I realize it’s not that simple. This is a new round, new layers of old crap awakened by having a daughter the age I was when my mother left and the tough really got going. I am more patient and understanding of my brain now. I am navigating and studying, striving, failing and succeeding. My work each day, each moment, is to prevent permanent marring in the hearts, psyches and spirits of two little humans. My work, at times, is to teach and inspire confidence (I’ll be pulling that one straight out of my hiner), to nurture curiosity, quell fears and cultivate peace. That last one has already been so well botched that I’ve created another job where I have to repair the business that I, myself, have mussed up. Son-of-a-mother-suck-wad.

Thank you, Guiding Stars, for landing me in a place where I have room to feel and grow. I want to do right by these guys and, I confess, it’s a disheartening surprise that I have to raise my tiny self up at the same time. I can swing it though. I discovered a massive power within when I pushed those people out, so I know it’s there. Along with being the mother of internal and external children, I accept the challenge to retrain my brain. With proper exercise the muscles that perceive and take long joy rides on moments of simple sweetness can get frighteningly buff. Those moments are flitting around willy-nilly all the time.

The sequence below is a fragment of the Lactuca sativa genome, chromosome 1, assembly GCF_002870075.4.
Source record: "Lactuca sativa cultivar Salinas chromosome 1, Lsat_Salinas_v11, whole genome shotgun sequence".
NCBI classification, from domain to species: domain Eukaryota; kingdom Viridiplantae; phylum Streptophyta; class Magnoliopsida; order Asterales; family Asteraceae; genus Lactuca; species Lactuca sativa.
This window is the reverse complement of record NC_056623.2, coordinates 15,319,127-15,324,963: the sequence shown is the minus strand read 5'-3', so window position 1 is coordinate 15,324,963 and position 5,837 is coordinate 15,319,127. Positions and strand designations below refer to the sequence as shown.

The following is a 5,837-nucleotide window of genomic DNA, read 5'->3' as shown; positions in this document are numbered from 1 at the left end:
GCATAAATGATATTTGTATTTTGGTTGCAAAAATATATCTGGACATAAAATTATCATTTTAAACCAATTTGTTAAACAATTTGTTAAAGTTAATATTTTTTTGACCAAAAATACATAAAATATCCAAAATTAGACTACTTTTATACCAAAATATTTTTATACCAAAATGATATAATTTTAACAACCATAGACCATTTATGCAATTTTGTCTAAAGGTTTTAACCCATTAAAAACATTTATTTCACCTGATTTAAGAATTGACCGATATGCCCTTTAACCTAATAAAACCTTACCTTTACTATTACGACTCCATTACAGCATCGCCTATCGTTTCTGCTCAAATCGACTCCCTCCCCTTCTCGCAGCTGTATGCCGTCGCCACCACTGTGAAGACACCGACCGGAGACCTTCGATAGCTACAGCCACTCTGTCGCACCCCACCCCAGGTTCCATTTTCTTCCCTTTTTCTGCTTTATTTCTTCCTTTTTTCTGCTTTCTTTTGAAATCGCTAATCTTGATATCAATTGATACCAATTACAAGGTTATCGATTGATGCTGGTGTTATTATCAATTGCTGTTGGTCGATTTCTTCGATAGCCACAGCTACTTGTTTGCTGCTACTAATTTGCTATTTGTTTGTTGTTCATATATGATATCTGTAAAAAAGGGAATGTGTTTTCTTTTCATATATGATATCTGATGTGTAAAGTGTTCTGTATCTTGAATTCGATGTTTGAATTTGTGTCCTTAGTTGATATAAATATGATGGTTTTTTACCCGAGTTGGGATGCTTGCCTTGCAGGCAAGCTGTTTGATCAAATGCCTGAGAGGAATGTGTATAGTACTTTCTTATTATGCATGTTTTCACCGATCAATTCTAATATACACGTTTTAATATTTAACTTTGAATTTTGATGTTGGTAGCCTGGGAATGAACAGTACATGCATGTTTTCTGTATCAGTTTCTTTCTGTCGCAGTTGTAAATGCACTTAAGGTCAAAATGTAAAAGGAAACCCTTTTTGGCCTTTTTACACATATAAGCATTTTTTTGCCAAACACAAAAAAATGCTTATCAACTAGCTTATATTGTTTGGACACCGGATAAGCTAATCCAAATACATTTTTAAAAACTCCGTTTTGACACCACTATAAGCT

Uh. Hold up.

I’m in that coffee shop, on that chair, at that table. I just ate my favorite pastry with the most delightful cup of tea. I’m warm. I’m learning to write things down and making my fears insecure by pretending I can’t hear them.

I can’t find a single thing wrong with right now.


  1. Barbini. Word, woman. Oof. There's a concept in Buddhism called "dukkha". It means "dissatisfactoriness", essentially, and the idea is that this is a huge filter through which humans are constantly seeing things. Like it's a built-in curse of being human. This piece takes me right there. I'm having a bout as we speak, you know? It attacks out of nowhere. Things just feel wrong, somehow. So those moments when you can't find anything wrong are so golden. You know it.

    I love this. And I think you live like a goddamn genius.

  2. so eloquently put. you are so strong! and I bet you've already done three shades of right by those little people. xo